As a result, there's no identity to speak of. Modules? Nah, we decided we don't want to do them no more. Liked the ticker screen? Sorry, we didn't. Did you like our back-mounted volume rocker? Sorry, we thought we'd make our phones as mundane as possible so we scrapped this signature design trait.

Build an identity and embrace it

Over the years, OnePlus has added plenty of features to its phones. They are now quite far away from the "stock Android experience" that they used to be when the OnePlus One launched. But every one of these features was added with care — the company made sure that they would be useful, appreciated by the customer, and it also made sure to market them to the moon and back. Most of this marketing was done with giveaway competitions, well-placed influencer campaigns, and proper teasing of the new features through fun posts.

The point is, OnePlus focuses on making phones that are great all-rounders and deliver the essentials. No excessive bells and whistles, but fast performance and just overall a pleasant experience when using the device. This is what the company chose to do, this is what it markets, and this is what it sells.

In the meantime, LG is spending money left and right to develop things that simply lead to nowhere — the Flex technology, the modular technology, the ticker screens, and who knows what else will follow? How long do you figure it will take for the new gesture controls to go bye-bye? Or maybe LG will finally switch to stereo speakers and bid farewell to the Boombox speakers next year around?

See, the thing is, if you remove all these things that LG is constantly dabbling in, you actually get pretty solid phones. The LG G5, G6, and G7 were great, fast, and pleasant to use. The V30 was probably at the top of the most underrated phones of 2017 and the V40 was a worthy successor. They had amazing ergonomics and some of the best haptics on an Android phone, right up there with the Pixel 3 and the recent OnePlus 7 Pro.

In other words, your regular top-tier LG phone is as much of an all-around great device as a OnePlus. But the customers don't know that... The customers see advertisements for features they don't need, don't understand, or don't know if they would last over to the next generation. The current LG smartphone identity is non-existent and there's simply nothing coherent to market.

So, there's a lesson LG can take from OnePlus. Its phones are actually great, but it needs to trust its products for what they are and ease off on developing gimmicks that it'll drop next year. Hey, maybe use that time and money to actually support the existing products, get that Software Update Center working, eh?



1. QuantumRazer

Posts: 213; Member since: Apr 27, 2019

I like how you guys took down the LG advert immediately before posting this article.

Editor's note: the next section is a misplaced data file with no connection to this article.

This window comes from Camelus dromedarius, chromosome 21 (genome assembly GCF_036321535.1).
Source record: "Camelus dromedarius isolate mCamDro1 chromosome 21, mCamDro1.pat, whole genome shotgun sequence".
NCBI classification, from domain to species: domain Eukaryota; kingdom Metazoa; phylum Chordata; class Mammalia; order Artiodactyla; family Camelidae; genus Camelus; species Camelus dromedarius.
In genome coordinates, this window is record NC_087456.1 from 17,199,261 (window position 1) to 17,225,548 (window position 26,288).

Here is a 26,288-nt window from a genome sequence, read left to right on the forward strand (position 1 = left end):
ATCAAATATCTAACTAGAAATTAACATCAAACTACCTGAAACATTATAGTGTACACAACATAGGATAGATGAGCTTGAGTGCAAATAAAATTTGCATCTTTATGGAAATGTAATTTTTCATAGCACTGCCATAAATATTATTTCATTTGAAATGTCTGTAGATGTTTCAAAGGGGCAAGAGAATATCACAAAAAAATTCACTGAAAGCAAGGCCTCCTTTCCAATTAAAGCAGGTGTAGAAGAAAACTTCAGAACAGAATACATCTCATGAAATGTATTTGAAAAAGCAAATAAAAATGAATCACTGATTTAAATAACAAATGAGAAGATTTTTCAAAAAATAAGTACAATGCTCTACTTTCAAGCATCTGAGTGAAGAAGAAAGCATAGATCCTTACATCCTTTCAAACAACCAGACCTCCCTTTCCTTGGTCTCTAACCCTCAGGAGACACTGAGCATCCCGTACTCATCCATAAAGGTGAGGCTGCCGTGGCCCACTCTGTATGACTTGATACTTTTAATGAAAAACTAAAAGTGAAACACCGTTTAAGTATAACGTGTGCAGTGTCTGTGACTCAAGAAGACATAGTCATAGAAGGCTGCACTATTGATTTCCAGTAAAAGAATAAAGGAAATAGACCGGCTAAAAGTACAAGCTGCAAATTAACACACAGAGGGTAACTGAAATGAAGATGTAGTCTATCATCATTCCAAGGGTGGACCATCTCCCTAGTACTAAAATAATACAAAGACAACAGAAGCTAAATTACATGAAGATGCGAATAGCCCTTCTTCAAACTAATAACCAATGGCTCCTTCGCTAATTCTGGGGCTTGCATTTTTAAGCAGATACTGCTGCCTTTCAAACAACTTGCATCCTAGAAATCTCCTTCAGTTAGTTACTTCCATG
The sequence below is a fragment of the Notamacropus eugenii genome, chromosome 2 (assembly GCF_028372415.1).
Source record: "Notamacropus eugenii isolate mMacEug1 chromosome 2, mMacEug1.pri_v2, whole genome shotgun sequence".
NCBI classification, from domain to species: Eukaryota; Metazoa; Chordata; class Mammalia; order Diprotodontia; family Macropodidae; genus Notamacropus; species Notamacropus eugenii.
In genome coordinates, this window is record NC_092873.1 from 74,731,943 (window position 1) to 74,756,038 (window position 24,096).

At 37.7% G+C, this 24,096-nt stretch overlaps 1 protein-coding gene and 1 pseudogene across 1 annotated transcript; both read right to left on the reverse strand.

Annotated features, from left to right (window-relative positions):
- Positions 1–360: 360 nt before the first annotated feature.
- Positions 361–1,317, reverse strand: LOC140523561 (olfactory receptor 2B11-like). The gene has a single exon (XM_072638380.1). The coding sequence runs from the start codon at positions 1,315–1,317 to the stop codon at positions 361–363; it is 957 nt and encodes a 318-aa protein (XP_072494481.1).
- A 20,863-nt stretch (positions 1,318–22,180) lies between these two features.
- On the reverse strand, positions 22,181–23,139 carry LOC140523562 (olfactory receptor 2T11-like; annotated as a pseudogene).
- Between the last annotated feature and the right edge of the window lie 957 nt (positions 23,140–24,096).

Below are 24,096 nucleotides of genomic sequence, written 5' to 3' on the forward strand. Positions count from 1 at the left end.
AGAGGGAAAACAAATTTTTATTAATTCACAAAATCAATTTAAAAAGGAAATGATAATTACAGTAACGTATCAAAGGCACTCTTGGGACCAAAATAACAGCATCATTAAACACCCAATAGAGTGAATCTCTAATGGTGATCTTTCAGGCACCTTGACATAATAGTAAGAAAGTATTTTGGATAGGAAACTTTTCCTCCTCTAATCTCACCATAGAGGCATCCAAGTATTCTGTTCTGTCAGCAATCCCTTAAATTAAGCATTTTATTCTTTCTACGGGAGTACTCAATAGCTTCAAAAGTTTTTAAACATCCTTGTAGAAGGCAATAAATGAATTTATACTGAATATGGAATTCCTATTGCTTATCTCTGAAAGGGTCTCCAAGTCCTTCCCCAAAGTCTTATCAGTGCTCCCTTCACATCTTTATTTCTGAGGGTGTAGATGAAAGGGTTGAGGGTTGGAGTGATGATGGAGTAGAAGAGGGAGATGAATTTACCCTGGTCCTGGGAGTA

19. Maelzinho

Posts: 2; Member since: Jun 14, 2019

You should applaud LG because wanting or not, was the company that brought more innovations in the mobile market

2. DFranch

Posts: 562; Member since: Apr 20, 2012

Couldn't agree more. Just replaced my V30 with the OP7 Pro. LG is still using batteries that are just a little too small and get average battery life (the V30 was an exception it got great battery life). The Wide angle camera was great, but the main sensor was average (fairly poor in low light). And their prices are too high. They want a samsung premium when they need to be winning people over like Oneplus did. If I hadn't gotten a deal ($200 gift card when purchasing a V30 from Verizon) I would not have paid $840 for the V30.

7. liteon163

Posts: 84; Member since: Jan 24, 2017

I recently replaced my V30 (bought on release day, with the $200 rebate from Verizon as well) with a G7 ThinQ from eBay. The G7 is a great phone at the $250 I paid for a 10/10 used phone. Brand new? No thanks, I'll pass. But I still might go back to my V30... LG needs to figure out how to offer One phones with additional LG software that can be uninstalled. And then start bringing out coherent designs with cutting edge specs for OnePlus money. They can do it, they just need an enthusiast's help instead of marketers.

14. KingSam

Posts: 1516; Member since: Mar 13, 2016

Brand new v35 for $329 and I love it. LG phones are always dirt cheap on eBay. Next is probably a G8

3. liteon163

Posts: 84; Member since: Jan 24, 2017

GUERRILLA marketing I'll work as an editor for you guys...

4. liteon163

Posts: 84; Member since: Jan 24, 2017

HARDCORE Geez, I guess I should read the entire article before trying to correct it...

5. TBomb

Posts: 1704; Member since: Dec 28, 2012

Start your Friday with a really sad article about LG :( Agree 100% with the article. LG used to be my favorite. Now I find it hard to back them since I don't know what they are doing anymore. The Volume rocker on the back was the absolute best. The ticker screen was awesome and I wanted the V10 so bad but was younger and I recently gotten a phone and couldn't afford it by the time it was released. Then it was downhill.